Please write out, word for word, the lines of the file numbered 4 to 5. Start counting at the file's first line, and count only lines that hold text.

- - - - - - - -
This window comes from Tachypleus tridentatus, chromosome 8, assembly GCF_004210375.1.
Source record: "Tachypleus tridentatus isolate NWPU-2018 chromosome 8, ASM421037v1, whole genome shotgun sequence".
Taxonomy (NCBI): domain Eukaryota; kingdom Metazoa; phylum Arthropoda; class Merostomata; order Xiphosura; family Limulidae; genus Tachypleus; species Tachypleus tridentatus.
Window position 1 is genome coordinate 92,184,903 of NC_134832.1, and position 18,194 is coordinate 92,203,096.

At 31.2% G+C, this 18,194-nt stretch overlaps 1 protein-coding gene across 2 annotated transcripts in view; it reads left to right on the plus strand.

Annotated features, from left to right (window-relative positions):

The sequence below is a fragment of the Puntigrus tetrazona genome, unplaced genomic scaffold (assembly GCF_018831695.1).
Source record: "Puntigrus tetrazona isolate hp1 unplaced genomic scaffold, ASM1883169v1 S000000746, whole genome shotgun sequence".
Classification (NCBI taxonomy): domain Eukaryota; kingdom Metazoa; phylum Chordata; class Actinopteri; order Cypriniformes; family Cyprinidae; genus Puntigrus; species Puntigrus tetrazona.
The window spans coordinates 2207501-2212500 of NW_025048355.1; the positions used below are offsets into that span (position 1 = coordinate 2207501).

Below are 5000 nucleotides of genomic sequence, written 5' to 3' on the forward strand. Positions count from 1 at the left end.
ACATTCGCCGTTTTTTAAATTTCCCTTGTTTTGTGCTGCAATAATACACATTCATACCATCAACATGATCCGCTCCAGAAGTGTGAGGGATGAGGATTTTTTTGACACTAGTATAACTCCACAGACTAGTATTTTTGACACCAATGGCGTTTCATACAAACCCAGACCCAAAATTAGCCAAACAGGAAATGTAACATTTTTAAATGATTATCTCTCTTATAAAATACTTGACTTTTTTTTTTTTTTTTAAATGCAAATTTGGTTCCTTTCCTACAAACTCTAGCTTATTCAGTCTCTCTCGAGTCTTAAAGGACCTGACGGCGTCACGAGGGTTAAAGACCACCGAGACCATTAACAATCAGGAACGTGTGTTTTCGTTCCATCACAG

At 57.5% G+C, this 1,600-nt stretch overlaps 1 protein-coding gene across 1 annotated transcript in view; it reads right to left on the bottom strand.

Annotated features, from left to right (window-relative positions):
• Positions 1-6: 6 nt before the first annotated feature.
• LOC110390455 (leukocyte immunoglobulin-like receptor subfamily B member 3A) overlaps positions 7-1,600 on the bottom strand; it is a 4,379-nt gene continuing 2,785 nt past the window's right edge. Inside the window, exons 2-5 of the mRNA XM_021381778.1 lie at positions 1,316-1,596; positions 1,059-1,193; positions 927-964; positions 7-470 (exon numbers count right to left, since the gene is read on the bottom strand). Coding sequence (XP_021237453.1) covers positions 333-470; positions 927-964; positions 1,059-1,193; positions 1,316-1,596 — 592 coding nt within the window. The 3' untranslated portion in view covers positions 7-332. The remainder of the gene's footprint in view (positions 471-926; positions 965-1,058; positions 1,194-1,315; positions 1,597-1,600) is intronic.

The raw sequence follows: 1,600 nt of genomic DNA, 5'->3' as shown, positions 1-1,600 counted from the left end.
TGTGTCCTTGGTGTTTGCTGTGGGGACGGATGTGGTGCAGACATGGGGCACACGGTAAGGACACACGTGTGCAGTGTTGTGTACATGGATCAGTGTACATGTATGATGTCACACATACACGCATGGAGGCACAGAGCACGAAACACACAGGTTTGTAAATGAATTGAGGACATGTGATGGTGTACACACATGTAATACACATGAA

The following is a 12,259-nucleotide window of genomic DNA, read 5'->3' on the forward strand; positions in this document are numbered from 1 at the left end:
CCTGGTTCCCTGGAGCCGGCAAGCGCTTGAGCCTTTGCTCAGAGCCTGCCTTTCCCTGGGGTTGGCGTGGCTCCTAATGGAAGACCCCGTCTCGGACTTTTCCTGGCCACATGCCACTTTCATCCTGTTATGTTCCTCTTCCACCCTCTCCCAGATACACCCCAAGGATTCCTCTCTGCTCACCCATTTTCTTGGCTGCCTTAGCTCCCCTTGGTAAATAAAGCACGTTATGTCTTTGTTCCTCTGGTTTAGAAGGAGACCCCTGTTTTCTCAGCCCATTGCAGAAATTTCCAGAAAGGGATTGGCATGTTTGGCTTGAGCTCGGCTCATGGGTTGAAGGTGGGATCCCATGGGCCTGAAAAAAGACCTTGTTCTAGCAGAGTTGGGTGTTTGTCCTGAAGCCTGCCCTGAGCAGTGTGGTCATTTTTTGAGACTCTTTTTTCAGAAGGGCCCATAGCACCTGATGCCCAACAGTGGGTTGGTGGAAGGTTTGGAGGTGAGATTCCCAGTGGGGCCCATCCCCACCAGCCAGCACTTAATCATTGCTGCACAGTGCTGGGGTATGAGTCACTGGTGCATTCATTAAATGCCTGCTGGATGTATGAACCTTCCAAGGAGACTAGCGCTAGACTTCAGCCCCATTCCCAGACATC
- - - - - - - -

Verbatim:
Window position 1 is genome coordinate 92,184,903 of NC_134832.1, and position 18,194 is coordinate 92,203,096.

At 31.2% G+C, this 18,194-nt stretch overlaps 1 protein-coding gene across 2 annotated transcripts in view; it reads left to right on the plus strand.